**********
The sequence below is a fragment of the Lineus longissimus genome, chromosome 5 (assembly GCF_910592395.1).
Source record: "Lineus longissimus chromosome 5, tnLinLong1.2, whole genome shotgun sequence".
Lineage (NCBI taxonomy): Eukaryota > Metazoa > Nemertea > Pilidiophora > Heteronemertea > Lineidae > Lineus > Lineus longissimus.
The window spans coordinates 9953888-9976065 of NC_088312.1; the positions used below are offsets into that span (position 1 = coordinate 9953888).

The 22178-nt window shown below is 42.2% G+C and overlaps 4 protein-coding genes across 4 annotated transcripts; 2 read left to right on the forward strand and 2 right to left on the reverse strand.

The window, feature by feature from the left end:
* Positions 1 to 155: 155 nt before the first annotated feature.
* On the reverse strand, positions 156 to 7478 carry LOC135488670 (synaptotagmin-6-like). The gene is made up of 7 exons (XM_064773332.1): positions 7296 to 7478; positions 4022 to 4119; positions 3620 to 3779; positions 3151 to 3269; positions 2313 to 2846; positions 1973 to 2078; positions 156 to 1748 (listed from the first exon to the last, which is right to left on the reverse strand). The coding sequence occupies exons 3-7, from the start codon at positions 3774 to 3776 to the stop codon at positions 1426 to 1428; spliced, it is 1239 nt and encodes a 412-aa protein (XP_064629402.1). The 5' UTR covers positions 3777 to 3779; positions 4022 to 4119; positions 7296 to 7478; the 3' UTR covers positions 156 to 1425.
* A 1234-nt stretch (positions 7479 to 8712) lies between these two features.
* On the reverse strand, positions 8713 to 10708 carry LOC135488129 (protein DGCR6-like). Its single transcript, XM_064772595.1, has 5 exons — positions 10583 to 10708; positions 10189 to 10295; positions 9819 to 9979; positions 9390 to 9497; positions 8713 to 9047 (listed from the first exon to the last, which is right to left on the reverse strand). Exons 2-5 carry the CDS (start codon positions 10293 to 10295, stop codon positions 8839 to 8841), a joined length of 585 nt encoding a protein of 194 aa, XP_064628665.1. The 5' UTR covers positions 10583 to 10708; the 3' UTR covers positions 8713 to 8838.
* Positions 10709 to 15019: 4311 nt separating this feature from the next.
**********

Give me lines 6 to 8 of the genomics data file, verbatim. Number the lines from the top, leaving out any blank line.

The window, feature by feature from the left end:
* Positions 1 to 155: 155 nt before the first annotated feature.
* On the reverse strand, positions 156 to 7478 carry LOC135488670 (synaptotagmin-6-like). The gene is made up of 7 exons (XM_064773332.1): positions 7296 to 7478; positions 4022 to 4119; positions 3620 to 3779; positions 3151 to 3269; positions 2313 to 2846; positions 1973 to 2078; positions 156 to 1748 (listed from the first exon to the last, which is right to left on the reverse strand). The coding sequence occupies exons 3-7, from the start codon at positions 3774 to 3776 to the stop codon at positions 1426 to 1428; spliced, it is 1239 nt and encodes a 412-aa protein (XP_064629402.1). The 5' UTR covers positions 3777 to 3779; positions 4022 to 4119; positions 7296 to 7478; the 3' UTR covers positions 156 to 1425.